In the interests of full disclosure, I am in no way neutral when it comes to Payroll Congress. In fact, I attended my first American Payroll Association (APA) Congress in San Francisco in 1988. I have not missed one since, and I do not intend to miss any in the future.

The importance of attending Payroll Congress is centered in the reasons for the forming of the Association, now PayrollOrg. For most of us in the payroll profession, it was not a specific choice to start in as a career. We may have started in other general business roles like bookkeeping, finance, or human resources. Personally, I was a cashier in a small retail store and was assigned payroll as a task because I was “good with numbers.” We may have learned as we went along by following instructions from the organization’s management—who were rarely payroll experts—and some of the instruction we received was often inadequate or just wrong.

PayrollOrg was founded by members in the payroll field to form a network of support and to establish a resource for sharing timely, compliant information in various aspects of payroll. This was a start in helping to fill in the significant holes in our knowledge and experience. The very first Payroll Congress, held in San Antonio in 1983, was built on that foundation by offering educational workshops, networking opportunities, and related resources. Although I had passed the exam and was officially a Certified Payroll Professional (CPP) in 1987, I was astounded when I went in 1988 by the level of information and educational opportunities offered and by encountering the reality and welcoming of a payroll community.

I was so surprised during my first Congress to find such a level of welcome and friendly outreach that I did not feel like a stranger for long. One of the veteran members told me that attending Congress was “like attending a reunion where you actually like the people” and he was right. It is a feeling shared by many of us, and we hope it resonates with new participants, too.

The annual Congresses have continued to grow and expand over the more than 40 years to help our profession deal with extended regulatory complexity, technological advances, professional development, analytical needs, increased global interaction, and the need for a vital payroll community.

The importance of attending our annual Payroll Congress is still focused on the needs of, and the solutions to, the challenges our profession has by addressing core concepts, which include the following:

  • Education and training at all levels from basic to the advanced and advancing. The fundamental courses such as taxable and nontaxable fringe benefits (“cash is cash and cash is taxable”), garnishments, internal controls, reporting, etc. are always offered as foundational for new attendees and as refreshers and updates for those not so new. Advanced workshop sessions and new ones are added or expanded regularly as technology, processes, regulations, and business needs evolve and change.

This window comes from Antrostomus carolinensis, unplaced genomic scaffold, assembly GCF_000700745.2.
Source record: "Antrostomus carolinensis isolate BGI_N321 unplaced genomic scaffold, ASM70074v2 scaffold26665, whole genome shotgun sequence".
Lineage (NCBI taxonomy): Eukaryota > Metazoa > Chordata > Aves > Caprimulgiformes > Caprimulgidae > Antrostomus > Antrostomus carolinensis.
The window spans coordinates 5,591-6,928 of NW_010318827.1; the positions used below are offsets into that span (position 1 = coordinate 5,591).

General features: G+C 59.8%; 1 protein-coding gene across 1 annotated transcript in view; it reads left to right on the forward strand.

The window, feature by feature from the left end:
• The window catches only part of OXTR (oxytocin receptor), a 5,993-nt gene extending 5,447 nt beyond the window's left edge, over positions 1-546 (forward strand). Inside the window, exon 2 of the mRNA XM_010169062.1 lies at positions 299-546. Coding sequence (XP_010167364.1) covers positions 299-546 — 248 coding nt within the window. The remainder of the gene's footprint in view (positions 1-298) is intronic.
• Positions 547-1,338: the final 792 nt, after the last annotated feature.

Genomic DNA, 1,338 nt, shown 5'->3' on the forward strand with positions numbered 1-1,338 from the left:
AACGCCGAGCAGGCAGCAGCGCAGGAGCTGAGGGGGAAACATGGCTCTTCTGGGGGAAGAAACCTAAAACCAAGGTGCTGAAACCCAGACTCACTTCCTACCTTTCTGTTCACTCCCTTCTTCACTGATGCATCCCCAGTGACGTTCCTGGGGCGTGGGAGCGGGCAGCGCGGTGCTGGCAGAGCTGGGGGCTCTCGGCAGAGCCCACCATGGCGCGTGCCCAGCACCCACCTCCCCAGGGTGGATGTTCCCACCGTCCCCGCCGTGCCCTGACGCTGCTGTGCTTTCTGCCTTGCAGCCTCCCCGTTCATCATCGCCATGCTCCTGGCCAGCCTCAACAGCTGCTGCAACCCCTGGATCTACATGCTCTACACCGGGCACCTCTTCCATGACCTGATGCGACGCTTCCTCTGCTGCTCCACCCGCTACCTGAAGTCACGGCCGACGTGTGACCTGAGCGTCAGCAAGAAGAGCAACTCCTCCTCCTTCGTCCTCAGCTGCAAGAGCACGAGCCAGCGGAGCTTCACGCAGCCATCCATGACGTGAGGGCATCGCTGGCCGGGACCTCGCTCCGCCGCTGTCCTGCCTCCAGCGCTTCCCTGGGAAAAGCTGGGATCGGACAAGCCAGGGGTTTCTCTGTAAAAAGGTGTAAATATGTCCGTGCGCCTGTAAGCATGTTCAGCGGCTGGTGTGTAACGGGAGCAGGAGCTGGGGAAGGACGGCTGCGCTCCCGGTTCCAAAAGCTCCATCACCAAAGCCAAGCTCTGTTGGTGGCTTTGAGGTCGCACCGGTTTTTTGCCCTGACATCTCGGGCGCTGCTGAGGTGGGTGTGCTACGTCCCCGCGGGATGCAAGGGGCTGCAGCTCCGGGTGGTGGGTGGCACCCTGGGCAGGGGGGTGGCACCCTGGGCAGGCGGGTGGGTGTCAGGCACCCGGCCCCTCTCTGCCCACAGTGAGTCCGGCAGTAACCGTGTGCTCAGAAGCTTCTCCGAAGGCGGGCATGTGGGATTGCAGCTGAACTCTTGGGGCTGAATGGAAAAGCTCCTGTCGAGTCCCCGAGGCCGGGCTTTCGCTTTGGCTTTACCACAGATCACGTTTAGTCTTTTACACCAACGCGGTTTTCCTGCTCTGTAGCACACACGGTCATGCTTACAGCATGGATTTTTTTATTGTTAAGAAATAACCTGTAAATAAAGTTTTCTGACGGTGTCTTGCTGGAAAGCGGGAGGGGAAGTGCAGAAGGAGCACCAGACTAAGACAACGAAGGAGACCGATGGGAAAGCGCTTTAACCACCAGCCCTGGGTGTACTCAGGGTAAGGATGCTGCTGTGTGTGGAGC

• Professional and personal development workshops that focus on topics including management skills, interpersonal skills, speaking and presentation skills, business cases, and related topics can help us in multiple work and personal situations.
  • Expert speakers and presenters of the workshop sessions include payroll professionals, subject matter experts from various fields, and government or agency representatives who can provide the levels of information and guidance we want and need.
  • The payroll community itself provides benefits at multiple levels starting with a sense of personal connection and the expertise members are willing to share outside of the formal workshops. Conversations at a table with a diverse group of individuals can result in entertaining conversations and serious solutions. Opportunities to engage more deeply as volunteers and active members are encouraged. Local payroll chapters provide hospitality and a chance to share their activities. Participants at their first Payroll Congress have a red dot on their badges that identifies them as first-timers and will find themselves very welcomed.
  • Recognition of the contributions of members and partners have always been part of Payroll Congress and can be both inspiring and motivating.
  • Vendor participation and engagement in Payroll Congress activities has expanded over the years and their sponsorship, activities, and product information are added resources. Product giveaways, prize drawings, and entertaining events have added a level of fun to Payroll Congress.
  • Recertification credit hours (RCH) for both the CPP and FPC designations are another major benefit because the credits are substantial. Participation in workshops and other events can earn more than 20 RCH credits for a single Payroll Congress and if Virtual Congress is also attended later on, well that counts, too.

The most important reasons, however, for attending the annual Payroll Congresses are to find your own needs and values satisfied and to ensure your interest in your role as a payroll professional increases. We have a meaningful, critical role in our organizations even if the only ones who recognize that are our payroll colleagues and friends. I hope to see you at our next Payroll Congress in May in Nashville.

Gretchen Inouye, CPP, is Payroll Manager at The Smith Center for the Performing Arts and PayrollOrg’s 2015 Payroll Woman of the Year. She is a volunteer for PayrollOrg’s Board of Contributing Writers, the Ask an Expert Committee, and the National Speakers Bureau. She is also a member of PayrollOrg’s Southern Nevada Chapter.